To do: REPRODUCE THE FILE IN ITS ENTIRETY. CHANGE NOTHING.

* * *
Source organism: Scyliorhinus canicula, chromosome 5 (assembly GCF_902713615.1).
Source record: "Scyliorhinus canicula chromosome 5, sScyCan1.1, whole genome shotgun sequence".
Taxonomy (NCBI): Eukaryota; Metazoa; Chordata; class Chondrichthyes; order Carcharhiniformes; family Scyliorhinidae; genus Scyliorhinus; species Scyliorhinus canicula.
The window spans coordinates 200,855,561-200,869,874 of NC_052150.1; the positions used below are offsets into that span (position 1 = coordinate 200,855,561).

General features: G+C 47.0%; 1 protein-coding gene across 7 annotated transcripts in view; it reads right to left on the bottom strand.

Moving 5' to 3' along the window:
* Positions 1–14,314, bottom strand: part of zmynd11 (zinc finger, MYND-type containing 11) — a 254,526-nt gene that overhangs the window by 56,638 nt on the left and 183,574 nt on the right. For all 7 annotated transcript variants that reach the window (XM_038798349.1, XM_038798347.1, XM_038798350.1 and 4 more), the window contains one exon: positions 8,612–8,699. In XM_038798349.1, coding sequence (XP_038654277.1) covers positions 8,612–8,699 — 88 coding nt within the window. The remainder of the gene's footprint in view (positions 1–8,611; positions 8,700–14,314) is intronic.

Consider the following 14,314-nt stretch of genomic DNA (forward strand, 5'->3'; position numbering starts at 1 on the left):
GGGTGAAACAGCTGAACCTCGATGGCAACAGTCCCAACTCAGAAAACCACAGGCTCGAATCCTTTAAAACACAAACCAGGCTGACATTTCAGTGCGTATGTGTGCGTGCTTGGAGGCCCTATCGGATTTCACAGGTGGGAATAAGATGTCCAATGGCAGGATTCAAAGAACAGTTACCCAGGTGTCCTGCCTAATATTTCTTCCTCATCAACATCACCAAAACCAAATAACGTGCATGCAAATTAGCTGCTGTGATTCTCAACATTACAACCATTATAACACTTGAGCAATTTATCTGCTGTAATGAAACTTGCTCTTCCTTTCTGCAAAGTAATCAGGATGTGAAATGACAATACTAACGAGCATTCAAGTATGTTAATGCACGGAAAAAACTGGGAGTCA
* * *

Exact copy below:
Source organism: Scyliorhinus canicula, chromosome 5 (assembly GCF_902713615.1).
Source record: "Scyliorhinus canicula chromosome 5, sScyCan1.1, whole genome shotgun sequence".
Taxonomy (NCBI): Eukaryota; Metazoa; Chordata; class Chondrichthyes; order Carcharhiniformes; family Scyliorhinidae; genus Scyliorhinus; species Scyliorhinus canicula.
The window spans coordinates 200,855,561-200,869,874 of NC_052150.1; the positions used below are offsets into that span (position 1 = coordinate 200,855,561).

General features: G+C 47.0%; 1 protein-coding gene across 7 annotated transcripts in view; it reads right to left on the bottom strand.

Moving 5' to 3' along the window:
* Positions 1–14,314, bottom strand: part of zmynd11 (zinc finger, MYND-type containing 11) — a 254,526-nt gene that overhangs the window by 56,638 nt on the left and 183,574 nt on the right. For all 7 annotated transcript variants that reach the window (XM_038798349.1, XM_038798347.1, XM_038798350.1 and 4 more), the window contains one exon: positions 8,612–8,699. In XM_038798349.1, coding sequence (XP_038654277.1) covers positions 8,612–8,699 — 88 coding nt within the window. The remainder of the gene's footprint in view (positions 1–8,611; positions 8,700–14,314) is intronic.

Consider the following 14,314-nt stretch of genomic DNA (forward strand, 5'->3'; position numbering starts at 1 on the left):
GGGTGAAACAGCTGAACCTCGATGGCAACAGTCCCAACTCAGAAAACCACAGGCTCGAATCCTTTAAAACACAAACCAGGCTGACATTTCAGTGCGTATGTGTGCGTGCTTGGAGGCCCTATCGGATTTCACAGGTGGGAATAAGATGTCCAATGGCAGGATTCAAAGAACAGTTACCCAGGTGTCCTGCCTAATATTTCTTCCTCATCAACATCACCAAAACCAAATAACGTGCATGCAAATTAGCTGCTGTGATTCTCAACATTACAACCATTATAACACTTGAGCAATTTATCTGCTGTAATGAAACTTGCTCTTCCTTTCTGCAAAGTAATCAGGATGTGAAATGACAATACTAACGAGCATTCAAGTATGTTAATGCACGGAAAAAACTGGGAGTCA